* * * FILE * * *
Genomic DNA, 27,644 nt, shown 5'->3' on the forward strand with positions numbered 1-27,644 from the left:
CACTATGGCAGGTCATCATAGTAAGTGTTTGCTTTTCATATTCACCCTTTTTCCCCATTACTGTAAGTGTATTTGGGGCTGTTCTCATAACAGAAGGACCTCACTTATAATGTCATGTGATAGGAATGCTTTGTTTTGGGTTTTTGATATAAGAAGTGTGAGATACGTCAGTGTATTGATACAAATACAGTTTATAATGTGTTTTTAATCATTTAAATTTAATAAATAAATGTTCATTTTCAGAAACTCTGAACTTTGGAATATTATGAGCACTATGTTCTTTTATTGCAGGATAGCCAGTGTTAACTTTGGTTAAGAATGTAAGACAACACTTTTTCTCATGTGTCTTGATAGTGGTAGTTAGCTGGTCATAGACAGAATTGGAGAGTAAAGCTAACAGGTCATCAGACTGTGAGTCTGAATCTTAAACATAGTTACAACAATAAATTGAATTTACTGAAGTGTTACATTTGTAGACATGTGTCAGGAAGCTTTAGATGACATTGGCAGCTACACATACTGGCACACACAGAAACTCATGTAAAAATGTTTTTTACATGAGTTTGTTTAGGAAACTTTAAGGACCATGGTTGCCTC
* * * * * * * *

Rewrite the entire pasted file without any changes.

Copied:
Genomic DNA, 27,644 nt, shown 5'->3' on the forward strand with positions numbered 1-27,644 from the left:
CACTATGGCAGGTCATCATAGTAAGTGTTTGCTTTTCATATTCACCCTTTTTCCCCATTACTGTAAGTGTATTTGGGGCTGTTCTCATAACAGAAGGACCTCACTTATAATGTCATGTGATAGGAATGCTTTGTTTTGGGTTTTTGATATAAGAAGTGTGAGATACGTCAGTGTATTGATACAAATACAGTTTATAATGTGTTTTTAATCATTTAAATTTAATAAATAAATGTTCATTTTCAGAAACTCTGAACTTTGGAATATTATGAGCACTATGTTCTTTTATTGCAGGATAGCCAGTGTTAACTTTGGTTAAGAATGTAAGACAACACTTTTTCTCATGTGTCTTGATAGTGGTAGTTAGCTGGTCATAGACAGAATTGGAGAGTAAAGCTAACAGGTCATCAGACTGTGAGTCTGAATCTTAAACATAGTTACAACAATAAATTGAATTTACTGAAGTGTTACATTTGTAGACATGTGTCAGGAAGCTTTAGATGACATTGGCAGCTACACATACTGGCACACACAGAAACTCATGTAAAAATGTTTTTTACATGAGTTTGTTTAGGAAACTTTAAGGACCATGGTTGCCTC